The murder of Dana Seetahal in Trinidad and Tobago this past weekend should drive home the concern about the level to which violent crime has taken root in the Caribbean and particularly in Trinidad and Tobago which is now being described as the crime capital of the Caribbean.
The first concern should be about what is the source of this rapid descent into violent mayhem that has gripped the twin-island Republic. Is it poverty? Is it inequality? Is it lack of jobs? What makes Trinidad and Tobago so violent?
It surely cannot be poverty. Trinidad has the highest per capita income in the Caribbean. While there exists poverty, there are places within the Caribbean that have higher levels of poverty which have not descended into criminal violence to the extent of what takes place in Trinidad and Tobago.
Is it inequality? Well both Antigua and St. Vincent have higher levels of inequality that Trinidad and Tobago. And they are nowhere as violent a society as the twin island Republic.
Is it the lack of jobs? The private sector in Trinidad is complaining about the opposite. They are saying that there is inadequate labour in the Republic. In fact, Trinidad and Tobago has a very attractive unemployment relief programme and many persons find it better to not work and be on the dole than to work. So surely, the high murder rate cannot be because of the lack of jobs.
Trinidad and Tobago has been awash before in money. Its oil revenues have allowed the residents in that country to enjoy an extremely high standard of living since the 1970s. In those times, crime was nowhere near what it was and the sort of murders that are taking place now was unimaginable in the days of early oil boom in Trinidad and Tobago. So how come did Trinidad and Tobago become so violent to the point whereby murders and executions are an almost daily occurrence in the twin island?
The answer to that question is drugs, illicit drugs or narcotics. It is the drug trade that has led to this dangerous rise in criminal violence, including murders and executions.
The rise of the drug trade has led to the burgeoning of criminal gangs. These gangs are well armed and are used as paid assassins and hit men. They do the dirty bidding of the drug traffickers and drug lords and they also make private hits. They are extremely feared and generate a great deal of revenue to the extent that most of them can front as legitimate businessmen and contractors. They have a dense underworld network that provides them with real time information. They are the protectors of the drug lords who provide them with arms to carry out robberies and kidnappings so that they can pay themselves when not doing the bidding of the drug kingpins.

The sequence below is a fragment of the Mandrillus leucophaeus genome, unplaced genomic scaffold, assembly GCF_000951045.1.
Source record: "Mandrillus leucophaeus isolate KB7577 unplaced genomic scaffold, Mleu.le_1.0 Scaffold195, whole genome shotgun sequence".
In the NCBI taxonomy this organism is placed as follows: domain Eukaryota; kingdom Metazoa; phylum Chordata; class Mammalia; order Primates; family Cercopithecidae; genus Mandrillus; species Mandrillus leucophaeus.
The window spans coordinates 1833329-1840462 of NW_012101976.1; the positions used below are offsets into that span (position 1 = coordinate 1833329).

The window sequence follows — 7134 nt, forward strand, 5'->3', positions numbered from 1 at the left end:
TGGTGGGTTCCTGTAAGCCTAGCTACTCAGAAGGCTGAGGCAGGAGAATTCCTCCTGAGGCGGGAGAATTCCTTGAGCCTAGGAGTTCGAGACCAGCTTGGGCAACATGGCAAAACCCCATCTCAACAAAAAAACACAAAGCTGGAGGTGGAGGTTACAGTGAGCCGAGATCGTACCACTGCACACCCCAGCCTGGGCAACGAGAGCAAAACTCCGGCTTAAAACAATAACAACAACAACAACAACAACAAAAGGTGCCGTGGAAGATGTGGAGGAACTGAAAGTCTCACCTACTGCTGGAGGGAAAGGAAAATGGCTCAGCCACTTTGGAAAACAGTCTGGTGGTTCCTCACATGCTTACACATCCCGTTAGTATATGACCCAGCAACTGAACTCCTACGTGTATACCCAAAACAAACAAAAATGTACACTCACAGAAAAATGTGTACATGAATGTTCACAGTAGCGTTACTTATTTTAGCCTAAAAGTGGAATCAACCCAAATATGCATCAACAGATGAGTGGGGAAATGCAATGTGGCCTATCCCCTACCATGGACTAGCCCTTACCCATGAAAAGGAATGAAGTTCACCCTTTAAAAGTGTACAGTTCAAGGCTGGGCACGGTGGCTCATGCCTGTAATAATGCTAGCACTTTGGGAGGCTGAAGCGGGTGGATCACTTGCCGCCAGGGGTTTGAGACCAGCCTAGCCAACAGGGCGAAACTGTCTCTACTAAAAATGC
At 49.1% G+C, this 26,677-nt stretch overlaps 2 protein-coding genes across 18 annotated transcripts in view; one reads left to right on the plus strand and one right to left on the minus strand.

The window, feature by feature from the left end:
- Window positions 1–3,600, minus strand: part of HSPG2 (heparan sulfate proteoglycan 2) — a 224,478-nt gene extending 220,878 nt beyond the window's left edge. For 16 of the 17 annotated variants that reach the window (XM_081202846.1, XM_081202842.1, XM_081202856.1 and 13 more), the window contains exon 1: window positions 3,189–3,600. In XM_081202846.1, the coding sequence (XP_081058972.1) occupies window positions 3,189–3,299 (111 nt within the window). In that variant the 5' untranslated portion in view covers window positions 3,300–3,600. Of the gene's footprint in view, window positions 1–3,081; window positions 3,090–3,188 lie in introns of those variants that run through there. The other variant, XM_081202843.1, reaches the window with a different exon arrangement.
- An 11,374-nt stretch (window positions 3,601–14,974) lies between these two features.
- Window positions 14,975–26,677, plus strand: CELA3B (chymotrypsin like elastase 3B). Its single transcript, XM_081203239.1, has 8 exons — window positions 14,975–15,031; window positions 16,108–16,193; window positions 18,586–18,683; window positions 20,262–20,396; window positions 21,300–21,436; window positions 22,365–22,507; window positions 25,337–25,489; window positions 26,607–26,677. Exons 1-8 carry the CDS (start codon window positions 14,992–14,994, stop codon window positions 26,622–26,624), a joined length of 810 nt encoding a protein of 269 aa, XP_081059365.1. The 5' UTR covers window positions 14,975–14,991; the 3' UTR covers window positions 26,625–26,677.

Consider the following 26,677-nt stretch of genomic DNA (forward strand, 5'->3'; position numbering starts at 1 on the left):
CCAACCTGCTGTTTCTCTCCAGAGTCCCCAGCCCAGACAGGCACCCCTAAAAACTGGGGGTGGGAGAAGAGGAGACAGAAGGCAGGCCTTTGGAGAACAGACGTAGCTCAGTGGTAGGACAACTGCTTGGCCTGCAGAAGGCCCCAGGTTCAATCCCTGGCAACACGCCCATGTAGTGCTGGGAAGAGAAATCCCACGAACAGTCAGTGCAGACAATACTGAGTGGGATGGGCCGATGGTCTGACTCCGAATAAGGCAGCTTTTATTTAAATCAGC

The rise of drug trade has also led to gangland wars. And this is another one of the reasons why so many young men are killed. They are attracted to gangs because it gives them an identity that they are searching for and not finding in mainstream society. But there are rivalries between gangs and this leads to a great deal of violence.
The rise of the drug trade has also led to the proliferation of small arms. This is one direct effect of the drug trade in the Caribbean. It has led to a large number of illegal guns finding its way into the hands of young men who are eager to prove themselves to their gang leaders by making a hit.
The drug trade is at the heart of the violence that is afflicting Caribbean society and while the break down in family structures contributes to this culture of violence, in order to rid Caribbean society of this high spate of murders, it is necessary to dismantle the narcotics networks in the Caribbean.
Guyana has had its problems with drug related murders. But it is nothing compared to what has been taking place in Trinidad and Tobago over the last ten years. However, we should be learning from that country’s experience.
The authorities in Guyana should be deeply concerned about what will happen if the drug underworld gets more powerful especially in a small society like Guyana where drug money can easily compromise law enforcement and buy an unlimited stream of recruits into the criminal underworld.
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